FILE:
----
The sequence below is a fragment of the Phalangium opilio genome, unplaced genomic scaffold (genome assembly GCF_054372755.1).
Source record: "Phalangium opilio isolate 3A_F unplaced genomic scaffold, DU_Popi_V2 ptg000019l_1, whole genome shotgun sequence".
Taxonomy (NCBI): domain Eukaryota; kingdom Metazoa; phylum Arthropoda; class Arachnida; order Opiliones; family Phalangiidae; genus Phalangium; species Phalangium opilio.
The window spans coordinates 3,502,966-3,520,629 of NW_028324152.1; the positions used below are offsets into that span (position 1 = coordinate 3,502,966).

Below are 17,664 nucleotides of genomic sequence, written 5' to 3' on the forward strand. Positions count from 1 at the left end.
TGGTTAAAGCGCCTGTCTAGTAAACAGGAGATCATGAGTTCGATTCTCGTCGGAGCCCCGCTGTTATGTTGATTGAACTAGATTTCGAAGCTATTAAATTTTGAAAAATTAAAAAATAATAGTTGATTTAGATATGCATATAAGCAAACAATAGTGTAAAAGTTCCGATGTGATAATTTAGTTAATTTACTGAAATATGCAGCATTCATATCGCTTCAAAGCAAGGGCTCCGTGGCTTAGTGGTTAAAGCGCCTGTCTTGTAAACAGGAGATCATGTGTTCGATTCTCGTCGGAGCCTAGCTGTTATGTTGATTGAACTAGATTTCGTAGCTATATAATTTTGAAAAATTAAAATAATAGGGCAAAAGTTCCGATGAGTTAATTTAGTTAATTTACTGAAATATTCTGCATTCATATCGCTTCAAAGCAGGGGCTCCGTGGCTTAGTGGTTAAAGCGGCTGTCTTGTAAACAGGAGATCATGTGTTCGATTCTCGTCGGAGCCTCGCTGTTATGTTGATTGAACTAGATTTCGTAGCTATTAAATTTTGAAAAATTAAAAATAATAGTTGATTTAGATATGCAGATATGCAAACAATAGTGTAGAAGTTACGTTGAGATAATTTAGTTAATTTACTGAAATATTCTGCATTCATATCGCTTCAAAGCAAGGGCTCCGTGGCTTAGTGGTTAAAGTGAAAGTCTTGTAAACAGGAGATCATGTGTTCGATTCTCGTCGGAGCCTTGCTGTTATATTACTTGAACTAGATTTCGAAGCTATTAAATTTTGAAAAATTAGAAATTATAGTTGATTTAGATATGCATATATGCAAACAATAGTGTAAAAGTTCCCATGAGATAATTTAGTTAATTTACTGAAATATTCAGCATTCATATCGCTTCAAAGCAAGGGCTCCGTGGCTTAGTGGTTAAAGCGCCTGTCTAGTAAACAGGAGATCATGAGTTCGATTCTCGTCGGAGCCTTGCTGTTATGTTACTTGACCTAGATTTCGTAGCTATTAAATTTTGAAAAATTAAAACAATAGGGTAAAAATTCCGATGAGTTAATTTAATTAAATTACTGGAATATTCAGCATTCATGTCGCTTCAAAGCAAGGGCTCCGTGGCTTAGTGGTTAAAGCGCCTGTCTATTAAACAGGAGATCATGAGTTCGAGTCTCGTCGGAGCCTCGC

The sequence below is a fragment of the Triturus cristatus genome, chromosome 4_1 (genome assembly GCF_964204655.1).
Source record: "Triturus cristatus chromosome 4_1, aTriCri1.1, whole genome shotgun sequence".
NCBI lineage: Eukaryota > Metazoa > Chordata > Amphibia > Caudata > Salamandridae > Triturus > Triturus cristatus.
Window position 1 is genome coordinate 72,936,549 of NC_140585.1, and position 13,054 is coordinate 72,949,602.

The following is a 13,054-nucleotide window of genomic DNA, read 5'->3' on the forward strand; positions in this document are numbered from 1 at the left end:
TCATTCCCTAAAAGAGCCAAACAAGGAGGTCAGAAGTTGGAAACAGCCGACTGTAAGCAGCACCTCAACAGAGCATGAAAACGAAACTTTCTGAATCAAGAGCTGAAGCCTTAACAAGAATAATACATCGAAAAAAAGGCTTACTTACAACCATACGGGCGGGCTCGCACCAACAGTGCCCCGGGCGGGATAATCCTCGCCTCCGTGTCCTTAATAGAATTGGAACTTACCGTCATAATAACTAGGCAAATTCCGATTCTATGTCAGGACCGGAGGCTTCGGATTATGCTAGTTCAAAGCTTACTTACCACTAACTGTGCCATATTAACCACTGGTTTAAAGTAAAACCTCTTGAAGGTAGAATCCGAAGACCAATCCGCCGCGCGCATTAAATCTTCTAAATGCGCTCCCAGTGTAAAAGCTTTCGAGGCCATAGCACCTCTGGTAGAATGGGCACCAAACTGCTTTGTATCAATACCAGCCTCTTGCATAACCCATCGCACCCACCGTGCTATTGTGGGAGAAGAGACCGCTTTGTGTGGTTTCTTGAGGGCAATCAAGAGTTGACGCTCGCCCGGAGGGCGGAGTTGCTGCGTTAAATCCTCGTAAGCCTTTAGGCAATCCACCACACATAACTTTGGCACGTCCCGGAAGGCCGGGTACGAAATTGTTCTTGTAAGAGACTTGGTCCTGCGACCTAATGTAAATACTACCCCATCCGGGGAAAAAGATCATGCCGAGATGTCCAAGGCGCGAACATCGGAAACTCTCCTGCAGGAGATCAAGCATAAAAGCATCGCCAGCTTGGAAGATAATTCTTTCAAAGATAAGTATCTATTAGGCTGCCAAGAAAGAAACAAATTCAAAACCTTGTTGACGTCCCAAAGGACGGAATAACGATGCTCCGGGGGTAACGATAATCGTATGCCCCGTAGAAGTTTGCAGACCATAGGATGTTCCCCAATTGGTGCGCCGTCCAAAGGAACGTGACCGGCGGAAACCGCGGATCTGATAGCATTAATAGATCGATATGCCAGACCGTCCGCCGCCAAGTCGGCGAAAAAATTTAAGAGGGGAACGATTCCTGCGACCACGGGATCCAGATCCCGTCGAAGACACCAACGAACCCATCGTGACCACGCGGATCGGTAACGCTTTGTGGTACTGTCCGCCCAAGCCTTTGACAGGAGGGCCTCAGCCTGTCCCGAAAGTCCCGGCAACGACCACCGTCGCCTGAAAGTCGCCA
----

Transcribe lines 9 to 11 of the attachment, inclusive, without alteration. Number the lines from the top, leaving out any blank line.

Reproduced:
NCBI lineage: Eukaryota > Metazoa > Chordata > Amphibia > Caudata > Salamandridae > Triturus > Triturus cristatus.
Window position 1 is genome coordinate 72,936,549 of NC_140585.1, and position 13,054 is coordinate 72,949,602.

The following is a 13,054-nucleotide window of genomic DNA, read 5'->3' on the forward strand; positions in this document are numbered from 1 at the left end: